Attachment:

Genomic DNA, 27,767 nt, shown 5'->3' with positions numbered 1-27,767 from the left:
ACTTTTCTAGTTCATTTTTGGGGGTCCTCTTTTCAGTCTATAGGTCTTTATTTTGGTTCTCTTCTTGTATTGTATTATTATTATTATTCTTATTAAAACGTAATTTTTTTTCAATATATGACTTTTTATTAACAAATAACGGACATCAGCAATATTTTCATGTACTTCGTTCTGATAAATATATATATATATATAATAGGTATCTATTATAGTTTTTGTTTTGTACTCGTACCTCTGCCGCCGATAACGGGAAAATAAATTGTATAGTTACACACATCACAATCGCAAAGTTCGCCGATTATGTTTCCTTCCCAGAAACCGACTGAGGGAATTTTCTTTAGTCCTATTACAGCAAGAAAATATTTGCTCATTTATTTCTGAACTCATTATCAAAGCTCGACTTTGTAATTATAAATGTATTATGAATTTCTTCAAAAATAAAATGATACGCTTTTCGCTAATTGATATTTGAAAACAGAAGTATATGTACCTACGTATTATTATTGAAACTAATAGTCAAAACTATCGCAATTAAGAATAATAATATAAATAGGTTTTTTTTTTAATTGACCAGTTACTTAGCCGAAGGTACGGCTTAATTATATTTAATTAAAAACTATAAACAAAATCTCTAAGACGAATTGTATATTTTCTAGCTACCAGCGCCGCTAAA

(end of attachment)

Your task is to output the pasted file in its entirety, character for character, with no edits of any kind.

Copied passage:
Genomic DNA, 27,767 nt, shown 5'->3' with positions numbered 1-27,767 from the left:
ACTTTTCTAGTTCATTTTTGGGGGTCCTCTTTTCAGTCTATAGGTCTTTATTTTGGTTCTCTTCTTGTATTGTATTATTATTATTATTCTTATTAAAACGTAATTTTTTTTCAATATATGACTTTTTATTAACAAATAACGGACATCAGCAATATTTTCATGTACTTCGTTCTGATAAATATATATATATATATAATAGGTATCTATTATAGTTTTTGTTTTGTACTCGTACCTCTGCCGCCGATAACGGGAAAATAAATTGTATAGTTACACACATCACAATCGCAAAGTTCGCCGATTATGTTTCCTTCCCAGAAACCGACTGAGGGAATTTTCTTTAGTCCTATTACAGCAAGAAAATATTTGCTCATTTATTTCTGAACTCATTATCAAAGCTCGACTTTGTAATTATAAATGTATTATGAATTTCTTCAAAAATAAAATGATACGCTTTTCGCTAATTGATATTTGAAAACAGAAGTATATGTACCTACGTATTATTATTGAAACTAATAGTCAAAACTATCGCAATTAAGAATAATAATATAAATAGGTTTTTTTTTTAATTGACCAGTTACTTAGCCGAAGGTACGGCTTAATTATATTTAATTAAAAACTATAAACAAAATCTCTAAGACGAATTGTATATTTTCTAGCTACCAGCGCCGCTAAA